10/24/00: Drooling Fanboy helms new Star Wars RPG
by Pieter van Hiel

A long time ago, in a hobby shop, far, far, away...

In 1988, I picked a copy of West-End Games (WEG) Star Wars RPG. 12 years and about 30 sourcebooks later, my RPG buddies and I are still playing it when the Middle-Earth RPG starts to pall. WEG went toes up a couple of years ago, and the license was snapped up the Evil RPG Empire everyone hates to love - Wizards of the Coast (WoTC). WoTC has retooled the game to fit the new D20 system used by the 3rd Edition of Dungeons and Dragons.

Fans were worried by this news. WEG had put out dozens of quality books, and their material had the official stamp of Lucasfilm approval. Could a WoTC product meet the demanding standards of players who knew the name and Blaster skill level of the guy who's smoking a hookah in the Cantina in episode IV?

We...er..."they"... were somewhat mollified to learn that the WoTC Star Wars line was being handled by none other than Bill Slavicsek. Slavicsek, who is currently the Vice President and Director of Roleplaying Games Design at WoTC, was one of the men responsible for much of the WEG Star Wars universe.

Your very own humble 'zine editor caught up with Mr. Slavicsek a few weeks ago, and asked him about the upcoming game, and his experience with the Star Wars phenomenon.

GUIDE: Could you describe your first encounter with Star Wars? Were you a fan of the film?

BILL: I know I read the novel when it was released, a few months before the movie came out. I ordered the Kenner pre-release action figures—the ones where they sold us a stand and some cardboard with the promise that the action figures would be out later that year. I know I read Starlog Magazine back then, so I knew it was coming, but my strongest memory from the time is opening day. I took the day off from high school and went with some friends to stand in line for the first showing at Manhattan's Loew's Astor Theater. There wasn't a very large crowd at all, and we got great seats. Then the movie started, and I was simply blown away. I loved it! I was hooked from the opening scene. We stayed to watch the movie a second time, and when we finally left the theater we noticed the first lines of the summer forming. After that, the crowds stayed tremendous throughout the summer. I paid to see the movie on thirty-eight separate occasions in the summer of 1977, and I tried to see it with different people each time so I could see their reactions.

GUIDE: A lot of older fans were disapppointed by the latest film. Do you think that will affect the game's acceptance?

BILL: I don't think so. The game is about Star Wars in all its eras, so fans will find what they want inside its pages. I even think that people will want to play in the Episode I timeframe because that's where the most powerful, kick-butt Jedi reside. And everybody is going to want to play a powerful, kick-butt Jedi.

GUIDE: As you obviously know, WEG put a lot of a work into their version of the game, into developing their own take on the SW universe. Will the new version preserve some of WEG's own universe?

BILL: Everything that West End Games created for Star Wars has become part of the canon of the expanded universe. You know, I helped create a lot of that early material. So, yes, we'll preserve that material. Frankly, as long as a more official source—such as a new movie—doesn't overturn something, then it's a part of our game and the Star Wars universe, too. The older game material, the comics, the novels—we draw from every source. The only limitation is the amount of space we have to cover things in a single game product. If we didn't get your favorite alien or planet into the new RPG, it'll show up eventually in a later product.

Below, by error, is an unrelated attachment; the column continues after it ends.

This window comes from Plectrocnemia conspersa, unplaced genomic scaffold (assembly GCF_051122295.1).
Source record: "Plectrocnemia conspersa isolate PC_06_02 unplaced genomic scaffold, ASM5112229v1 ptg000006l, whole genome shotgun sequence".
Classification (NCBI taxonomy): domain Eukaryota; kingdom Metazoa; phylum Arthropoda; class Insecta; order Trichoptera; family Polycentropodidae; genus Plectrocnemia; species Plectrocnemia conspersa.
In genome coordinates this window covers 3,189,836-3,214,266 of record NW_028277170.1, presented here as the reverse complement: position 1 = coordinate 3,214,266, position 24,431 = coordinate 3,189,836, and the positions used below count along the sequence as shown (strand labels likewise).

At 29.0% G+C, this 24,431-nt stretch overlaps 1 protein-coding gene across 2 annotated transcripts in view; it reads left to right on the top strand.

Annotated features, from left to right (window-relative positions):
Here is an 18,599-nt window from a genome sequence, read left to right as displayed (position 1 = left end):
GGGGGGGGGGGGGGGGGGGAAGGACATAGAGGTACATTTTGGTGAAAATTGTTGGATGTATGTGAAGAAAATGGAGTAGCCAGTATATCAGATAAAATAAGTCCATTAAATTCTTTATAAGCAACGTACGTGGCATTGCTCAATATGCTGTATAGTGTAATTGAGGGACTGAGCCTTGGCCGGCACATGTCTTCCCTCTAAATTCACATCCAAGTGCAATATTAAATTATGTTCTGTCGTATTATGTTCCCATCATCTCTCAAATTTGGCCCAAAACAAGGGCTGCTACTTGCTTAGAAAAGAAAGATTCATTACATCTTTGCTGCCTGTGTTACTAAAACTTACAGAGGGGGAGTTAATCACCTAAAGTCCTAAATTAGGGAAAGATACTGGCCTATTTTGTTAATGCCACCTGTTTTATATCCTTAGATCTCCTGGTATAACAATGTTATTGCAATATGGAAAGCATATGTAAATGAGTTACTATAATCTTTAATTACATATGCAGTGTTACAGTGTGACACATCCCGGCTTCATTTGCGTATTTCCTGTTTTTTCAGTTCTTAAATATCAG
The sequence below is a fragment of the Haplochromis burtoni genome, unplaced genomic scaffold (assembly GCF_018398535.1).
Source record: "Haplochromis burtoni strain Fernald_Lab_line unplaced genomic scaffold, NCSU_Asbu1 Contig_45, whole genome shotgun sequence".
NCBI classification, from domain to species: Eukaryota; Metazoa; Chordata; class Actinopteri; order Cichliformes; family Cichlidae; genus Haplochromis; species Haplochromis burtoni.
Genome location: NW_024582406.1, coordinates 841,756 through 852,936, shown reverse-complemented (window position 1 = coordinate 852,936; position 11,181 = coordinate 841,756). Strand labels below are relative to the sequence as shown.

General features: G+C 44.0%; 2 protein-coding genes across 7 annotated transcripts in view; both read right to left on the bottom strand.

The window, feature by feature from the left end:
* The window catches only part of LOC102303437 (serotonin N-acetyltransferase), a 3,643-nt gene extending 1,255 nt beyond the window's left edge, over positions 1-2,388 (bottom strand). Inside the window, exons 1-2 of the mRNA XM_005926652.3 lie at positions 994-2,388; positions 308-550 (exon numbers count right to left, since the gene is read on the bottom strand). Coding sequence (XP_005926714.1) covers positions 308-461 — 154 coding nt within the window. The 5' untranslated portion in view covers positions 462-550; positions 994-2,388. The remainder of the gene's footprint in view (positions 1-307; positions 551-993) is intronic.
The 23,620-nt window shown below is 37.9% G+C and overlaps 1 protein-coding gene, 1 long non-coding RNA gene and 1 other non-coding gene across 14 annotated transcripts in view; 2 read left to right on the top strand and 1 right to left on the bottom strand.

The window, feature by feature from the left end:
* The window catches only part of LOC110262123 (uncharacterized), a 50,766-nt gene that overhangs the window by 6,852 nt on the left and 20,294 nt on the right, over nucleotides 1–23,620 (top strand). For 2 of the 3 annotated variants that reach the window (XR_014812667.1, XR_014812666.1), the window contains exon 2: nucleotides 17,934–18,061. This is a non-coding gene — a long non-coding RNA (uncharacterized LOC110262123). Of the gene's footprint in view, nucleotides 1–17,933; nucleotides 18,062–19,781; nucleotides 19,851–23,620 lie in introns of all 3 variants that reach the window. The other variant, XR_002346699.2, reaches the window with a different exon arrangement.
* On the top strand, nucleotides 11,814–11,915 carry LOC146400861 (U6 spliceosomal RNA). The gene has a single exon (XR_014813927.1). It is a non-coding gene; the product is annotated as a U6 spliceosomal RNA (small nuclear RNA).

GUIDE: How does the new system capture the "feel" of the films?

BILL: I think it captures the feel of Star Wars very well. The places where we deviated from the d20 game system as used in the new Dungeons & Dragons game were specifically done to better address the reality of the Star Wars universe. The game is fast-paced. You can develop characters as you see fit. The combat system has a cinematic feel. I'm very happy with the game. It's not only a good RPG, it's a good Star Wars RPG.

GUIDE: Is there a "default" setting? Is it set in the trilogy timeline, or the TPM?

BILL: Nope. The bulk of the material is presented as "timeless," meaning you can use it as you see fit. Then we provide specific details for playing in one of three primary eras. These are the Rise of the Empire era (circa Episode I), the Rebellion era (the timeframe shown in Episodes IV, V, and VI), and The New Jedi Order era (as depicted in the new novel series from Del Rey Books). Beyond that, it's easy to take the material and do whatever you like with it. It's very flexible.

GUIDE: What sort of product support can we expect from WoTC? Lucasfilms?

BILL: Wizards of the Coast is committed to producing high-quality products for the Star Wars line. In November and December, we're releasing the full-color, hardcover rulebook, the introductory Star Wars Invasion of Theed Adventure Game, Character Sheets, and the Secrets of Naboo campaign adventure. You'll see six to eight RPG products a year, as well as miniatures and the bi-monthly Star Wars Gamer Magazine. Star Wars Gamer is kind of like a combined version of Dragon and Dungeon Magazines for the Star Wars RPG, but it will also include fiction and news about related Star Wars licenses, such as Dark Horse Comics and Lucas Arts computer products. LFL is very happy with the direction we've set, and we're working very closely with them to make sure the products are true to the Star Wars universe.

The Star Wars Roleplaying Game is designed by Bill Slavicsek, Andy Collins, and JD Wiker.